Demystifying the facts and myths of scissoring

This one time at Pub Nite, I was playing Kings with the women’s rugby team. Someone pulled the card where we had to do a mini version of “Never Have I Ever” and one girl said something about sex. “How do you define sex?” I asked. Her response? “Like all the way.” “No, but what does that mean? Like—” “Oh, scissoring counts!”

WOAH. I was slightly baffled, but pretty amused at the same time. “Scissoring is NOT a thing,” I tipsily shouted across the table, “It’s a myth!”

I’m not even sure how scissoring would work. I mean, I think scissoring, I think … two pairs of scissors … perpendicularly trying to cut each other…and then the scissor blades are supposed to be the … legs and … it just doesn’t sound appealing (or comfortable!) at all. It’s kind of like in the fourth grade when I tried to make my Barbie dolls have sex with each other and their parts didn’t fit. The only way I could make Ken’s smooth, subtle bulge even close to coming in contact with the impressively flat space between Barbie’s legs was if I turned one of them sideways. But that’s not how sex works … is it?

To be fair, Barbie’s permanently etched-on panties and Ken’s lack of manhood (so to speak) make it rather difficult for them to have sex. Also, it must be incredibly complicated to fuck with someone when both parties involved are incapable of bending (or, for that matter, spreading) their legs. Just saying.

Anyway, what am I trying to explain here? Oh right! Scissoring isn’t real.

Except then something happened that made me question my previous stance on the supposed (or not so supposed) sex act.

So I was flying back after spending my fall break at home, and in the midst of pretending to do my Poli Sci reading I heard one of the flight attendants tell the penis next to me the satellite was broken so the penis couldn’t watch some sports game, but that to compensate all of the movies would be free. Now obviously I had to take advantage of this opportunity and decided to give The Real L Word a try.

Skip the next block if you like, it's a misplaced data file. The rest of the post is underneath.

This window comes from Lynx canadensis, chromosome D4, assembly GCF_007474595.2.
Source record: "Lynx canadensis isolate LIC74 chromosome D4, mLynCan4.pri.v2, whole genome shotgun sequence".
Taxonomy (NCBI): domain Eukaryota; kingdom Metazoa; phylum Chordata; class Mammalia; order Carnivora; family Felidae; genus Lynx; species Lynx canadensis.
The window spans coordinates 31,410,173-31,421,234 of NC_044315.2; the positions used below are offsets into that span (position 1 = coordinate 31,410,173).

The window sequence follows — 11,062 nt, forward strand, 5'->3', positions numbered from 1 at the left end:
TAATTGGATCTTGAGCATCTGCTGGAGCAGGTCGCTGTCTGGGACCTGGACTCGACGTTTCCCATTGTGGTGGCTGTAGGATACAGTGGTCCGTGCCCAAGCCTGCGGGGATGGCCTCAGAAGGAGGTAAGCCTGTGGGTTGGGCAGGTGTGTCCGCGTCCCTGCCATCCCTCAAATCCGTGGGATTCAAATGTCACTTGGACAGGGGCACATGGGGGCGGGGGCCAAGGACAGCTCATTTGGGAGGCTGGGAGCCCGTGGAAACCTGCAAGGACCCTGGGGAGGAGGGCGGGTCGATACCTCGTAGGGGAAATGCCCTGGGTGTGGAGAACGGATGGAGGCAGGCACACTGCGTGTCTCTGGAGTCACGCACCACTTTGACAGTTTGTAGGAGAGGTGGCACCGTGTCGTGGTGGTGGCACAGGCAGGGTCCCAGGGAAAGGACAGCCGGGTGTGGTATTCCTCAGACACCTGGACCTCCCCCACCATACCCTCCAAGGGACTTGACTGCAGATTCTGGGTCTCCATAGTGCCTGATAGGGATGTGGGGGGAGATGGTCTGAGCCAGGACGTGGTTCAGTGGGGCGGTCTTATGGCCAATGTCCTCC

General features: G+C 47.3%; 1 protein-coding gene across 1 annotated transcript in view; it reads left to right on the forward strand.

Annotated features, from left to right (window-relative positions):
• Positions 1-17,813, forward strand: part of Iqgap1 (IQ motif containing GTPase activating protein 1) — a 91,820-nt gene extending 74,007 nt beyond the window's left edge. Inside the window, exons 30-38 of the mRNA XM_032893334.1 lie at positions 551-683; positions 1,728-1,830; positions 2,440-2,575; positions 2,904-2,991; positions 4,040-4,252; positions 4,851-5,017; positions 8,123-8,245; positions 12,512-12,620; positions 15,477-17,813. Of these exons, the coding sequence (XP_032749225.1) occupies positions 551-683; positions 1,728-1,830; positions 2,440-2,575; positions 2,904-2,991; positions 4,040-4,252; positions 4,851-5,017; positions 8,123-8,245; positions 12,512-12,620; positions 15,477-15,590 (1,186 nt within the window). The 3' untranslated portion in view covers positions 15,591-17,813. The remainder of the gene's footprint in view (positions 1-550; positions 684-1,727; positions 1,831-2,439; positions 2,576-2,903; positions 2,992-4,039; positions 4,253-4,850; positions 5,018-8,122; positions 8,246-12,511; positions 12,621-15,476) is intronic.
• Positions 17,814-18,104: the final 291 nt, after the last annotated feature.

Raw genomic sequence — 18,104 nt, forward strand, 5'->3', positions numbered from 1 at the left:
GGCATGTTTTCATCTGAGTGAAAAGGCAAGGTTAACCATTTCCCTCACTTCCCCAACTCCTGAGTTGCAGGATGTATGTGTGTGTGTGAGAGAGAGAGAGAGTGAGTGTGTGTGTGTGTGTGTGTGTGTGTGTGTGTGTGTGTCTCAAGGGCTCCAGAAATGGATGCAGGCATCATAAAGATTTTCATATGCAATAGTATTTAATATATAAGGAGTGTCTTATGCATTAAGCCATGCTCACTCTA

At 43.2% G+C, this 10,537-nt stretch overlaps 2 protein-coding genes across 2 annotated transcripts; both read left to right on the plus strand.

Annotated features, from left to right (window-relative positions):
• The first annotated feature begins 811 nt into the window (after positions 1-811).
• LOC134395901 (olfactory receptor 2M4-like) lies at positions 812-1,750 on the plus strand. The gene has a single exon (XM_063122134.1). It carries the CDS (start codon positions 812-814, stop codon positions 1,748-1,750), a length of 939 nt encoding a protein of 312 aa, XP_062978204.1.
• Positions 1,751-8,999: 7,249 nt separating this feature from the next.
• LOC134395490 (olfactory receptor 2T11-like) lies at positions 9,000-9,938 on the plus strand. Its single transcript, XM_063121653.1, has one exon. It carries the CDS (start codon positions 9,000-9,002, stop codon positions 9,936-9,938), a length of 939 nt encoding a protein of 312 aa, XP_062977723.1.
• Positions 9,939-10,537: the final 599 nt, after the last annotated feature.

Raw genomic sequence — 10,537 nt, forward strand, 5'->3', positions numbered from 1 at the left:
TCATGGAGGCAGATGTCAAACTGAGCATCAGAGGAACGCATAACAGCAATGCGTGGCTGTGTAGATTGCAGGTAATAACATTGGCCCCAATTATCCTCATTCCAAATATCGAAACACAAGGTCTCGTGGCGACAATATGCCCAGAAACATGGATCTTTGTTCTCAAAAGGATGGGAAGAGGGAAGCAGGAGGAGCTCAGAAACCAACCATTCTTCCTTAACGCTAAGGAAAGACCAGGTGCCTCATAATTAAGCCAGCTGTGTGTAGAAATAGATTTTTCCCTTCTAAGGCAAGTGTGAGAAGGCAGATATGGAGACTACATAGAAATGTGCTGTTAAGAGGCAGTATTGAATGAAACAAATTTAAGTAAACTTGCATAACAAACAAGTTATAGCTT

Surprisingly, there wasn’t a whole lot of nudity/sex. I probably would have been slightly more disappointed about that were I not on an airplane sitting next to a complete and utter stranger, accompanied by his girlfriend. Gross. Anyway, maybe that was just the less inappropriate, less awkward airplane cut.

ANYWAY, I got pretty into it. And then, what do ya know! They started talking about scissoring. This one girl, Lauren (she was really pretty and had pink-ish blonde hair…kind of), was saying that she loooved it, and then I believe it was Kiyomi (the quintessence of lesbian beauty, if I do say so myself) who was not as big a fan. (Side note: they were also super attracted to each other … I wonder, if they ended up fucking, do you think they scissored?) I gotta say, it was pretty frickin’ convenient that the satellite wasn’t working. And that they had The Real L Word. And that I watched it. What a relevant coincidence!

It’s funny, because I was so ready to write about how not real scissoring was. But like, if the lesbians on TRLW do it …

I decided to take another gander at the idea of scissoring not being a myth. Because, you know, maybe I had the wrong idea. Maybe it wasn’t like two barbies attempting sex after all. And I was pretty surprised at what I found …

Apparently, scissoring is sometimes used as an umbrella term for all forms of “tribadism” or “tribbing”, which is basically one chick rubbing her vulva against some part of the other person’s body, according to Wikipedia. Oh, but it may also involve fingering or some sort of dildo. Oh, also the chick can rub her vulva against inanimate objects too and it’s still scissoring, as long as it’s to receive sexual pleasure. By these generous standards, a lot of innocent people out there, lesbians or not, have scissored unknowingly.

But there is also a scissoring position, believe it or not. And that is the awkward Barbie-and-Ken, two-pairs-of-scissors, one-person-lying-awkwardly-on-her-side sort of deal.

Sooo what does this all mean? Is there a happy medium between the sweeping generalization of scissoring and the scissoring position? Is scissoring, in fact, something that people do? Is it exclusive to lesbians?

I personally hold my stance that scissoring isn’t real. Now obviously I can’t make a huge sweeping generalization and say that nobody scissors, because that’s just as bad as the sweeping generalization that everybody scissors. Unfortunately, it’s really just a matter of how you interpret the mystery known as scissoring.